4. Invest In The Youth Program
An effective youth program requires resources and funding.
Invest in the program by budgeting dollars to support the program. Use the youth director to help set a budget that supports strategy and goals.
For instance, help the youth leader learn budgeting skills by allowing them to go through a formal budgeting process. This experience will teach the youth leader the valuable lesson of limited resources and the art of responsible stewardship of church resources.
5. Designate Youth Space
Teens need a space to call their own. If it is possible, provide the youth group with designated space for their programs, events, and meetings.
Allow them to be involved in the planning and design of the space to ensure it is an inviting atmosphere that meets their unique interests and needs.
Teach youth to be good stewards of their designated space by setting expectations for the maintenance and care of the rooms and equipment.
For instance, develop youth teams that help keep the rooms, storage closets, and equipment organized.
6. Define A Youth Strategy And Goals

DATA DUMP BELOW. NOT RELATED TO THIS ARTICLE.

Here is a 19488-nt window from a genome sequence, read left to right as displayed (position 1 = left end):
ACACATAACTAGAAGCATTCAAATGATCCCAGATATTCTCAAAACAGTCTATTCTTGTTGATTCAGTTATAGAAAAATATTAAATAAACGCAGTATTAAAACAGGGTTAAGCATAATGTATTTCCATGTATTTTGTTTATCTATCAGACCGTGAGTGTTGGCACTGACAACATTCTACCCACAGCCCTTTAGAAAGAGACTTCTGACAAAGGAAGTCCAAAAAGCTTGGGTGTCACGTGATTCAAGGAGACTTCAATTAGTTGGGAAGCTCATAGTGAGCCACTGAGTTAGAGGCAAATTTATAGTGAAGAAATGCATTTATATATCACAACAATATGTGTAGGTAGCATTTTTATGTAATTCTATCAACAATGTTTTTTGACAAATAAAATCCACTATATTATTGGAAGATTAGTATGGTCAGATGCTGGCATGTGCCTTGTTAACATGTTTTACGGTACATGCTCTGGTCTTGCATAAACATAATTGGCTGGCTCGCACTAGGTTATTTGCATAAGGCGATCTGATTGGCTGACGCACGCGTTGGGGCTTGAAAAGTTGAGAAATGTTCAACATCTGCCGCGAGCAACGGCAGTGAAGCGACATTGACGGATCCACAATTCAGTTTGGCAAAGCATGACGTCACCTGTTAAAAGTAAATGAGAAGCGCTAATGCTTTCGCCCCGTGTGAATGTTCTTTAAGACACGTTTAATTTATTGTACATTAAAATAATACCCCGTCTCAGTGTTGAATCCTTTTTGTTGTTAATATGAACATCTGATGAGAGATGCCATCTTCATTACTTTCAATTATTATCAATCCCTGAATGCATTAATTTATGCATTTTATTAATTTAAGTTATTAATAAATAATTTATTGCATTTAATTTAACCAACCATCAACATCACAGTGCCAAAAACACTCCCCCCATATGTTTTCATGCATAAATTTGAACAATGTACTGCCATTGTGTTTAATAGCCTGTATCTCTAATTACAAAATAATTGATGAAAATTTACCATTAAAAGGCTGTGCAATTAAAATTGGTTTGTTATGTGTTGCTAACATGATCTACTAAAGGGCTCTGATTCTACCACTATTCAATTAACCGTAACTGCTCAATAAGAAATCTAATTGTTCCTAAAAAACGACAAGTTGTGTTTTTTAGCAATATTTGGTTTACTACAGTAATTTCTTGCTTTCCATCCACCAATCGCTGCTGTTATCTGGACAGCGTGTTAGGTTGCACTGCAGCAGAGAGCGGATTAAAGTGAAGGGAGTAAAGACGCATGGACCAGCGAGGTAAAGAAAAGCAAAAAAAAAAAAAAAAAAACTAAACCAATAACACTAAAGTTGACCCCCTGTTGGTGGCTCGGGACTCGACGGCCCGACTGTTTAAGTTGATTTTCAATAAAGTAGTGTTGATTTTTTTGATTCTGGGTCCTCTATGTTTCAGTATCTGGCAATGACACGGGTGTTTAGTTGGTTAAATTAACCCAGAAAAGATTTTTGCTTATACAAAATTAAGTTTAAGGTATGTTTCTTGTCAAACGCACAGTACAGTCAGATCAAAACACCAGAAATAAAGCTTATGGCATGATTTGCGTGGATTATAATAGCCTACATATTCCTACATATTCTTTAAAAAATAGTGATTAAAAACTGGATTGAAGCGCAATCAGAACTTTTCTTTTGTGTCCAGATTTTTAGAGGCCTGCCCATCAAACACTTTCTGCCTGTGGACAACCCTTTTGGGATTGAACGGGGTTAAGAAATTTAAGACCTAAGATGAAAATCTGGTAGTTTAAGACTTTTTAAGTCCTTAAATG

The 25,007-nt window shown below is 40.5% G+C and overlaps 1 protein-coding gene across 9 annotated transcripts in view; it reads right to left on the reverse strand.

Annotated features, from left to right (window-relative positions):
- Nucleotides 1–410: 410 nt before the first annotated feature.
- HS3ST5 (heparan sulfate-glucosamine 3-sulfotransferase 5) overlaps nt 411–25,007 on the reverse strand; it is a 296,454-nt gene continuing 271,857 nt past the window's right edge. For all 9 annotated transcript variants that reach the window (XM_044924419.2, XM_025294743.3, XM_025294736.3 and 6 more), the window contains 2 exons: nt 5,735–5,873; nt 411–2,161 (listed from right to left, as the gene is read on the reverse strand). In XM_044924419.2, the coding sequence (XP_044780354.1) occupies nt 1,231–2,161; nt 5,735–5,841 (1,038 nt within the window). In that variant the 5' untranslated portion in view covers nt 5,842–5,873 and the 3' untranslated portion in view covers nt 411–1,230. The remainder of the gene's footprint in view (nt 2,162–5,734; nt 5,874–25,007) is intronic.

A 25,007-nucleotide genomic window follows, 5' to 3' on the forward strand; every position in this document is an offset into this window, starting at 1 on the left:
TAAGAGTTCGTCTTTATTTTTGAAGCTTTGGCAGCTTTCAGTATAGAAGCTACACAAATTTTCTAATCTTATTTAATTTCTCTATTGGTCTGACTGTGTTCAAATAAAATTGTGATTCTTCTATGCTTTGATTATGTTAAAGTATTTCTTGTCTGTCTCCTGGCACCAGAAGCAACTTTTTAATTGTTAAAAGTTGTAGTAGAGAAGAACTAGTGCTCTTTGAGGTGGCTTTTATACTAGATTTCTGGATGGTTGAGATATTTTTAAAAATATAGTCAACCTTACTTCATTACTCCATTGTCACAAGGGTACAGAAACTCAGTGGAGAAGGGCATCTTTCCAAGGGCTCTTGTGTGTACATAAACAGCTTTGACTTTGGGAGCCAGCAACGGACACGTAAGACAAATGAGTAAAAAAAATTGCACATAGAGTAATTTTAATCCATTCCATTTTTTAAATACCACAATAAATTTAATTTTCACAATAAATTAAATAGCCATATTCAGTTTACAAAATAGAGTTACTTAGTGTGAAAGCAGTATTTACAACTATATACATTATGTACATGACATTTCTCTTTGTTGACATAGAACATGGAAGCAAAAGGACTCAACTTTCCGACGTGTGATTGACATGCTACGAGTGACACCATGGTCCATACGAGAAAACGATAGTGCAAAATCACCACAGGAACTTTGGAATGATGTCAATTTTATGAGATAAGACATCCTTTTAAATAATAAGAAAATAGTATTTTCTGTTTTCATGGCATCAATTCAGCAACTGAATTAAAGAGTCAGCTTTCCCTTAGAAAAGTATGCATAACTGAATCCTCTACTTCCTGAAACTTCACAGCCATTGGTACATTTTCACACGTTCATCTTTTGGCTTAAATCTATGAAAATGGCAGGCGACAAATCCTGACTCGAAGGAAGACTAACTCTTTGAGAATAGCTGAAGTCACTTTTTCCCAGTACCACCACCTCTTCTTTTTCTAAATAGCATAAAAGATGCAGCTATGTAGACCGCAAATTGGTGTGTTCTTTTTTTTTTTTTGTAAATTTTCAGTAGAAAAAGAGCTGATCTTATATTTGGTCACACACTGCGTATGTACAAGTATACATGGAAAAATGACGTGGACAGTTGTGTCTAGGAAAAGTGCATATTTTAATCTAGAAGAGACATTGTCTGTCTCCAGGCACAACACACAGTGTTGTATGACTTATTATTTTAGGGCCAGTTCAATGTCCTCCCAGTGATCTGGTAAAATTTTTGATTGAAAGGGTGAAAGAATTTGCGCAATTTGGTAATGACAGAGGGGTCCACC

There is a saying, “if you fail to plan, you plan to fail”.
This is true for all organizations including the church.
Hopefully, your church has a strategic plan and the youth program is part of that plan.
Use the church’s strategy and plan to help develop specific goals for the youth program.
For instance, work with the youth leader and articulate what the youth group will look like in 6 months, 1 year, and 5 years from now.
Next, help him create a detailed plan to make it happen.
Keep in mind that this plan will require budget dollars.
For instance, if part of the plan is to develop youth worship leaders, make sure the youth department has the budget dollars to purchase the necessary equipment for a worship band.
7. Consistently Check His Pulse
At the end of the day, all of the training, structure, and expectations are great, but many ministry leaders have fallen from the weight of the job.
There is a shocking number of 1,700 pastors who leave the ministry every month.
The reasons vary from church burnout to stress to the feeling of inadequacies. These are very real issues that all pastors deal with, and youth leaders are not exempt.
The youth leader needs someone to be aware of this heavy burden and check on him regularly.
Have someone in leadership meet with him regularly to “check his pulse” and see if he needs help, additional training, or simply someone to talk to. Consider adding a sabbatical program to your church benefits.
Don’t make the mistake of losing a great youth leader because the weight of the job took him out!
A Youth Program Is Only As Good As Its Leaders
A vibrant youth program is only as good as the leaders who have responsibility for it. Moreover, the youth leader is only as effective as the support he receives from the church.
Take the time to help guide the youth leader by providing him with the training, resources, and support he needs, and then watch the program grow!